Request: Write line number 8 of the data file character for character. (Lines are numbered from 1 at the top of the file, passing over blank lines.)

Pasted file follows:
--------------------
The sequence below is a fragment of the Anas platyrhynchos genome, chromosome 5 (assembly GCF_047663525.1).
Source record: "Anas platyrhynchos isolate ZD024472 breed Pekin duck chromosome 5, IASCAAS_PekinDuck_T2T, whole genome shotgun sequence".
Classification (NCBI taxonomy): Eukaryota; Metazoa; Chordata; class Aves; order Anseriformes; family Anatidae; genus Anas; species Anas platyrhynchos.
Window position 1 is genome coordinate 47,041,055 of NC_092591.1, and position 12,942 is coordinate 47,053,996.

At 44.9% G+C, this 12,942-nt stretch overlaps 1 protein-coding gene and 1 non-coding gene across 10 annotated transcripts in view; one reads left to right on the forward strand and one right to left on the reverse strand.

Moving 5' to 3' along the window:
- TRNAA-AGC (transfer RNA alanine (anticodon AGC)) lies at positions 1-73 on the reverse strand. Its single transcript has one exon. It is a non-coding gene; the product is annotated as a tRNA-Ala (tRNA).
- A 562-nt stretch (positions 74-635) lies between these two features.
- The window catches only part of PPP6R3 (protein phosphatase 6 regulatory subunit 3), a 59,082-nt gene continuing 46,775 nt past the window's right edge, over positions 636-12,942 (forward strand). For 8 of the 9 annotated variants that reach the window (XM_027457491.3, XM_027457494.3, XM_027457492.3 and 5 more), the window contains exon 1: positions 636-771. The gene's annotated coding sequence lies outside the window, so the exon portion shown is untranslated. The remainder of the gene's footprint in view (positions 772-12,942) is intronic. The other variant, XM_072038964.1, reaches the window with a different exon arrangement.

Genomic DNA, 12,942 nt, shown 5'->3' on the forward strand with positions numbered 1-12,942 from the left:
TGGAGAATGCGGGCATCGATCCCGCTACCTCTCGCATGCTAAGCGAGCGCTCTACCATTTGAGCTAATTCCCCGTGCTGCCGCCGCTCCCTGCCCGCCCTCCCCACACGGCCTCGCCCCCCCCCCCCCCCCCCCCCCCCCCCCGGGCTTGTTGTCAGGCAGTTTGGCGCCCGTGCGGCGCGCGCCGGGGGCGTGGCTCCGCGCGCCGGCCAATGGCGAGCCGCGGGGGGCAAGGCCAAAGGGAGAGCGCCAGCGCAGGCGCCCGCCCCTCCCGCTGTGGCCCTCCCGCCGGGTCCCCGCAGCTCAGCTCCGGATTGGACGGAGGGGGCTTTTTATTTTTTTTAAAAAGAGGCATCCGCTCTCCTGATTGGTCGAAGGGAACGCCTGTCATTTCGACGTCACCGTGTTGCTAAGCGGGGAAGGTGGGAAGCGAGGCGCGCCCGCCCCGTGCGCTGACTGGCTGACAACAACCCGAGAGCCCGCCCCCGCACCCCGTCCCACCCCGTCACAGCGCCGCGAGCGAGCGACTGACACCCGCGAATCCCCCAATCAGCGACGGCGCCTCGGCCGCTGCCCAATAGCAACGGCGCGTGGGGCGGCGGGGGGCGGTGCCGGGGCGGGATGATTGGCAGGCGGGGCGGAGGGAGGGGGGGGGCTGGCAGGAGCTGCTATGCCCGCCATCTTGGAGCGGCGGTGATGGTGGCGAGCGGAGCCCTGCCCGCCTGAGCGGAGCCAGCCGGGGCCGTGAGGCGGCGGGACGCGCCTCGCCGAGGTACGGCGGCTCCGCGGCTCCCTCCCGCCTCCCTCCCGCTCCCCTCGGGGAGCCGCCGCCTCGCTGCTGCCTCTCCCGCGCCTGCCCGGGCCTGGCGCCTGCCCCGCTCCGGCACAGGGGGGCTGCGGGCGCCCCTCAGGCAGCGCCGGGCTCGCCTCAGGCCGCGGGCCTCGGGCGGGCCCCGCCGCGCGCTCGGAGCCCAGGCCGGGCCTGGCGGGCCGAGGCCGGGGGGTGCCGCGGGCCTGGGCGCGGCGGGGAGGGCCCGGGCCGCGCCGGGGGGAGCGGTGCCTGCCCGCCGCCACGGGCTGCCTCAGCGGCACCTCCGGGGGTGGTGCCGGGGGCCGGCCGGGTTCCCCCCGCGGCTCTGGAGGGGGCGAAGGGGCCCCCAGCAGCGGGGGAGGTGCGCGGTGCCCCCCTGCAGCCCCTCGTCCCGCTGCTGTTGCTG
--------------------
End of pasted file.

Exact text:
- A 562-nt stretch (positions 74-635) lies between these two features.